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The children of the late Richard Toelk are claiming that artist Andy Warhol and director Paul Morrissey exploited and abused their father when he was 14, “by filming him while smoking pot and including the footage” in the movie All Aboard to the Dreamland Choo Choo. Claiming $300,000 in damages, the family is suing Paul Morrissey and the Andy Warhol Foundation for the Visual Arts, as well as Score-Sarx Company and Image Entertainment, Inc. The complaint was filed on November 25, 2009, in the U.S. District Court for the Eastern District of Pennsylvania.
The complaint states that Morrissey and Warhol employed Toelk in the “mid to late 1960′s and early 1970′s.” However, Warholstars.org, a website dedicated to Andy Warhol films and art, asserts that the film in question was shot in 1964 as a “short anti-drug film.” Considering that Warhol and Morrissey met in 1965, the deep pockets of the Warhol Foundation might just be out of reach for the Toelk family. The complaint does suggest that Morrissey used Toelk in other films “throughout his teenage years,” but gives no specific dates or film titles.
The family alleges that the films sexually exploited Toelk in violation of federal child pornography laws, which has “brought great hardship, embarrassment, and shame on the Toelk family.” Additionally, the family is suing for invasion of privacy and negligent infliction of emotional distress because the films “put the [p]laintiffs and their family in poor light.” The family even goes so far as to claim a violation of Toelk’s civil rights, on the baffling theory that Morrissey and Warhol tortured him, through the “actions of the . . . [d]efendants in the producing, directing, publication and sales of the movies.”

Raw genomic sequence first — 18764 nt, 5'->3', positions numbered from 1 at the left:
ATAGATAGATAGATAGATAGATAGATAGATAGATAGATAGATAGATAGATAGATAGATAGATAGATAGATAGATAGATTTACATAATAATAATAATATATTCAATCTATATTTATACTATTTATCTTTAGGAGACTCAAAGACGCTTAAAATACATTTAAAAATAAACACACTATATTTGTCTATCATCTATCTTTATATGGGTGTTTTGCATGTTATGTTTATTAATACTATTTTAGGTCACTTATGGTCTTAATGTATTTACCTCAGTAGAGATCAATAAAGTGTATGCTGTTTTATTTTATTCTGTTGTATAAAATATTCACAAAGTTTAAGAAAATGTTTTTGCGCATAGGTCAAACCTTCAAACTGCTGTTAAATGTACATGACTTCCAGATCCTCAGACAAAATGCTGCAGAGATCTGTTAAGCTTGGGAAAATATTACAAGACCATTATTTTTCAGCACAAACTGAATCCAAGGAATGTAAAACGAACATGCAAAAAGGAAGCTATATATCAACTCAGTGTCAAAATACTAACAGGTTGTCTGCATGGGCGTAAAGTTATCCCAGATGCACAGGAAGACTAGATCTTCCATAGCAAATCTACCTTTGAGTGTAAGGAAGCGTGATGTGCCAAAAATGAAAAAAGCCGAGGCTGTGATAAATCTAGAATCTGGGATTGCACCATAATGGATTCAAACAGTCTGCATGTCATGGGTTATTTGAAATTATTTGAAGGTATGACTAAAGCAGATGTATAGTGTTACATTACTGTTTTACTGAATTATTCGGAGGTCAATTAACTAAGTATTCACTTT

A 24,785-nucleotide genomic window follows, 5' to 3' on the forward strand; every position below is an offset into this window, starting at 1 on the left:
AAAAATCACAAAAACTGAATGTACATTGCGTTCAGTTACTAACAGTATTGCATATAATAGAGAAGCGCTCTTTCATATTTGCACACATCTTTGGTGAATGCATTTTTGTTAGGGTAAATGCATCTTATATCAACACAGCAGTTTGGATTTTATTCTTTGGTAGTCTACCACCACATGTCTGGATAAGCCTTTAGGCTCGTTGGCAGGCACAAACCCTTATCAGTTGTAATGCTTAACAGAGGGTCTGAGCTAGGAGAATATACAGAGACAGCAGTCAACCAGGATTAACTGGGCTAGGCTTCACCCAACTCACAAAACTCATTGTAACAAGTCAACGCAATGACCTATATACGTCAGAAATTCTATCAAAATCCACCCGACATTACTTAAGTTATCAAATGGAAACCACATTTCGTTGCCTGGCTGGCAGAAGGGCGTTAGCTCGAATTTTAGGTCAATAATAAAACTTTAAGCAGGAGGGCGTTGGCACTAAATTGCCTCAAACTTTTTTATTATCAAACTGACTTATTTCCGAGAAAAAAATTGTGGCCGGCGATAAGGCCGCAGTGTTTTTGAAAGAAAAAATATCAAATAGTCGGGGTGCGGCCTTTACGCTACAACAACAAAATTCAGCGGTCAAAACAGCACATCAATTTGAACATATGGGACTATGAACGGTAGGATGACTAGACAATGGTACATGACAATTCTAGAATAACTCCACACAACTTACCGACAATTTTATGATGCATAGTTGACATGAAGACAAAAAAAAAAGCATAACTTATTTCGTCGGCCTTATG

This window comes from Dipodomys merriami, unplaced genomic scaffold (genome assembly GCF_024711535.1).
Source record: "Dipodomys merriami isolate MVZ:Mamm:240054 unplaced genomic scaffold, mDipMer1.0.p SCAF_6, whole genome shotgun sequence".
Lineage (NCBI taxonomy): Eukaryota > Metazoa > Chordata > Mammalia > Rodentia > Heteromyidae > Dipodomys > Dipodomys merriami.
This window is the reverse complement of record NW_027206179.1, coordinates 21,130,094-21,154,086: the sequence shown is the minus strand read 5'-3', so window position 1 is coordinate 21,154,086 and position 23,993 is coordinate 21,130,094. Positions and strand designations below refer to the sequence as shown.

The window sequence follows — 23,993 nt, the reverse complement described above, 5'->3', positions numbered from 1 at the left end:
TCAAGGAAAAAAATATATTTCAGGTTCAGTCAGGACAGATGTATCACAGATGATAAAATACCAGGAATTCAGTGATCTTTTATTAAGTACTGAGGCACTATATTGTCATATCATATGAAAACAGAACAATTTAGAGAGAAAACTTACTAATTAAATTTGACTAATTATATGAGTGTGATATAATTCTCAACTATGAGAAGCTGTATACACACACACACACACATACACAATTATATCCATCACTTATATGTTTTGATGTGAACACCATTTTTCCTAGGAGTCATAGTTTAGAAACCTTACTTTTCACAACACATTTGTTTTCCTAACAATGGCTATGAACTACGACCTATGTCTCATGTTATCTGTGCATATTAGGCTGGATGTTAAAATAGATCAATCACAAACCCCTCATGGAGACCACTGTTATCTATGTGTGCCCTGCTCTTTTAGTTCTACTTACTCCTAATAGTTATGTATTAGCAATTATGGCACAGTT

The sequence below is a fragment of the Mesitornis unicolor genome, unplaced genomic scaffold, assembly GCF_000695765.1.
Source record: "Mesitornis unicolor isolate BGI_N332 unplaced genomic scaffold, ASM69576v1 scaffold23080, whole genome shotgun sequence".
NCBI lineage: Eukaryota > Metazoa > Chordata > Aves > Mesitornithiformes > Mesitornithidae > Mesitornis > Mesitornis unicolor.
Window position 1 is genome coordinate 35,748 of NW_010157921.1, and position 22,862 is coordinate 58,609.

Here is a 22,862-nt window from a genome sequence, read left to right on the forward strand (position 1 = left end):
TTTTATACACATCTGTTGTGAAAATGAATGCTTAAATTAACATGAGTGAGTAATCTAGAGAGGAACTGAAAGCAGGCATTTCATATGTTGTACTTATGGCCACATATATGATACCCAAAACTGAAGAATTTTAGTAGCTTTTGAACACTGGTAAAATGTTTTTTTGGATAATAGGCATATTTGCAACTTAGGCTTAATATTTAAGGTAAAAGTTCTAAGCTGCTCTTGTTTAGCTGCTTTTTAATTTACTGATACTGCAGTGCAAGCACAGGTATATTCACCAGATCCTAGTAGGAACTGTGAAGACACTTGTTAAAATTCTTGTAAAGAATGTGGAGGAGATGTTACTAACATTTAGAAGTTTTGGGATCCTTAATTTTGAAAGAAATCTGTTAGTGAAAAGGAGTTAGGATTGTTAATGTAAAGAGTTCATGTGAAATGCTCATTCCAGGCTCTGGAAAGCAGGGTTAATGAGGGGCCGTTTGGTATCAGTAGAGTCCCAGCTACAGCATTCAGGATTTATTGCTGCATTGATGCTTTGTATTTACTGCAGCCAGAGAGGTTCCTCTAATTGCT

Assuming the depiction of Toelk in All Aboard to the Dreamland Choo Choo can be considered sexual exploitation, if the footage was filmed in 1964, then it could not have been in violation of federal child pornography laws; the first federal laws aimed at child pornography were not enacted until the late 1970s. As for the claim for negligent infliction of emotional distress for damaging the family’s image, it is hard to imagine that many people have even seen the film, certainly not in recent years. Moreover, even out of those who have seen the film, I doubt that many would be able to identify the young boy smoking pot as Richard Toelk, the father of the plaintiffs.
Perhaps Richard Toelk deeply regretted his involvement in the filming of Dreamland Choo Choo. And perhaps if this suit was not coming up over 40 years after the events at issue, the claims might be more believable. However, as it stands, it seems that this family is attempting to do the very thing for which they are accusing the defendants: exploiting the images of a young Richard Toelk for financial gain.
– Emily Larish
Tagged with: advertising • Andy Warhol • career • child pornography • contracts • courts • criminal law • Dreamland Choo Choo • drugs • entertainment • exploitation • film/television • financial • First Amendment • government • IIED • intellectual property • JETLaw • lawsuits • legislation • obscenity • privacy • Richard Toelk • U.S. Constitution
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